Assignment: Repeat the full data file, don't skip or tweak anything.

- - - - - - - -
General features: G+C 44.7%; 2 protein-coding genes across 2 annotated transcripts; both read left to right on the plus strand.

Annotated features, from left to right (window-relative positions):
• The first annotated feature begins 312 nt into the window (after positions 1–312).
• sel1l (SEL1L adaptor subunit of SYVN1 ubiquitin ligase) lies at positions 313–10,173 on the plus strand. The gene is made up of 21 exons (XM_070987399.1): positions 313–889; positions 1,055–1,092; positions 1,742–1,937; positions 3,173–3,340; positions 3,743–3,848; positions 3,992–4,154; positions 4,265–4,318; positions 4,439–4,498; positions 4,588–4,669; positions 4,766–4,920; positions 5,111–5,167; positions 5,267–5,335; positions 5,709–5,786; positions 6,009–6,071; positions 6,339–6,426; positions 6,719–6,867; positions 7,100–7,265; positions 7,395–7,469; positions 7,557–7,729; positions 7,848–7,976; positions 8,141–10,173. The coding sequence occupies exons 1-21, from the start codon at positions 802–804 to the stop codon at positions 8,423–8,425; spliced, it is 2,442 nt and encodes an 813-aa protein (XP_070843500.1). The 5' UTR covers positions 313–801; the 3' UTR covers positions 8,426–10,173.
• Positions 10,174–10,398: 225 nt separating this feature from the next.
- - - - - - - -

General features: G+C 44.7%; 2 protein-coding genes across 2 annotated transcripts; both read left to right on the plus strand.

Annotated features, from left to right (window-relative positions):
• The first annotated feature begins 312 nt into the window (after positions 1–312).
• sel1l (SEL1L adaptor subunit of SYVN1 ubiquitin ligase) lies at positions 313–10,173 on the plus strand. The gene is made up of 21 exons (XM_070987399.1): positions 313–889; positions 1,055–1,092; positions 1,742–1,937; positions 3,173–3,340; positions 3,743–3,848; positions 3,992–4,154; positions 4,265–4,318; positions 4,439–4,498; positions 4,588–4,669; positions 4,766–4,920; positions 5,111–5,167; positions 5,267–5,335; positions 5,709–5,786; positions 6,009–6,071; positions 6,339–6,426; positions 6,719–6,867; positions 7,100–7,265; positions 7,395–7,469; positions 7,557–7,729; positions 7,848–7,976; positions 8,141–10,173. The coding sequence occupies exons 1-21, from the start codon at positions 802–804 to the stop codon at positions 8,423–8,425; spliced, it is 2,442 nt and encodes an 813-aa protein (XP_070843500.1). The 5' UTR covers positions 313–801; the 3' UTR covers positions 8,426–10,173.
• Positions 10,174–10,398: 225 nt separating this feature from the next.